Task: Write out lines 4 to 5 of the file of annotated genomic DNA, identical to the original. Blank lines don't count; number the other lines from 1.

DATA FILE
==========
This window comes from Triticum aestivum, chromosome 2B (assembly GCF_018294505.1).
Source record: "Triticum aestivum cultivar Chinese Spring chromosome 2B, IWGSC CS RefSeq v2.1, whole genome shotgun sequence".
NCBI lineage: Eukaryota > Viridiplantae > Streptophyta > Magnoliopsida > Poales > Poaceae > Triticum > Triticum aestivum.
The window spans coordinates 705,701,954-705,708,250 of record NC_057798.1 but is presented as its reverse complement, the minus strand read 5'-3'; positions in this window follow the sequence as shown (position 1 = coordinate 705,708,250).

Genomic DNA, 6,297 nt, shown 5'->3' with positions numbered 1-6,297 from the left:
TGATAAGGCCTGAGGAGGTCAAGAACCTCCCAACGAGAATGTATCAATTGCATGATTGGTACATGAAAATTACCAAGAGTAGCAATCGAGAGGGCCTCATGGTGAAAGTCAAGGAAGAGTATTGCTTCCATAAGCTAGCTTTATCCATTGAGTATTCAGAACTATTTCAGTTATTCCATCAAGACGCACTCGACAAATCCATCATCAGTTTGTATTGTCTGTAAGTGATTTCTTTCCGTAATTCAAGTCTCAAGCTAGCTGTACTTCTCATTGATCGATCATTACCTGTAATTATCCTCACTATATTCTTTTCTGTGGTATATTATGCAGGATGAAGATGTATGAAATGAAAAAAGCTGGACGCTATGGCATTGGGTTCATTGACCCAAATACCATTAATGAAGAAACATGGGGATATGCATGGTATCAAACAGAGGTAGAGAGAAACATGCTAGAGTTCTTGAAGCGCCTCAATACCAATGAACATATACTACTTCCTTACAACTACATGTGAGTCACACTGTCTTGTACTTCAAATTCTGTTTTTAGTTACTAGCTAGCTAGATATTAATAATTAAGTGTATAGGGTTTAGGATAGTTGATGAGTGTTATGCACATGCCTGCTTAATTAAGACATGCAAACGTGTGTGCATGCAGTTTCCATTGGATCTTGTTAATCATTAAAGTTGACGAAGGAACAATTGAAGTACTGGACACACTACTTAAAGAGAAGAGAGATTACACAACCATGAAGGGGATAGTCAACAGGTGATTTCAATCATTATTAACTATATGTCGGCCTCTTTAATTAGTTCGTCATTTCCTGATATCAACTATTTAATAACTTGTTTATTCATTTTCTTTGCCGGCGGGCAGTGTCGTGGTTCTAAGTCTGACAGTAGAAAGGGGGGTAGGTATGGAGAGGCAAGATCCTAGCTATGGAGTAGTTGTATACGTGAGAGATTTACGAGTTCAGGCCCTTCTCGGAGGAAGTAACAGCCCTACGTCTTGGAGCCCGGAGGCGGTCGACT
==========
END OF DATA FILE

The window spans coordinates 705,701,954-705,708,250 of record NC_057798.1 but is presented as its reverse complement, the minus strand read 5'-3'; positions in this window follow the sequence as shown (position 1 = coordinate 705,708,250).

Genomic DNA, 6,297 nt, shown 5'->3' with positions numbered 1-6,297 from the left: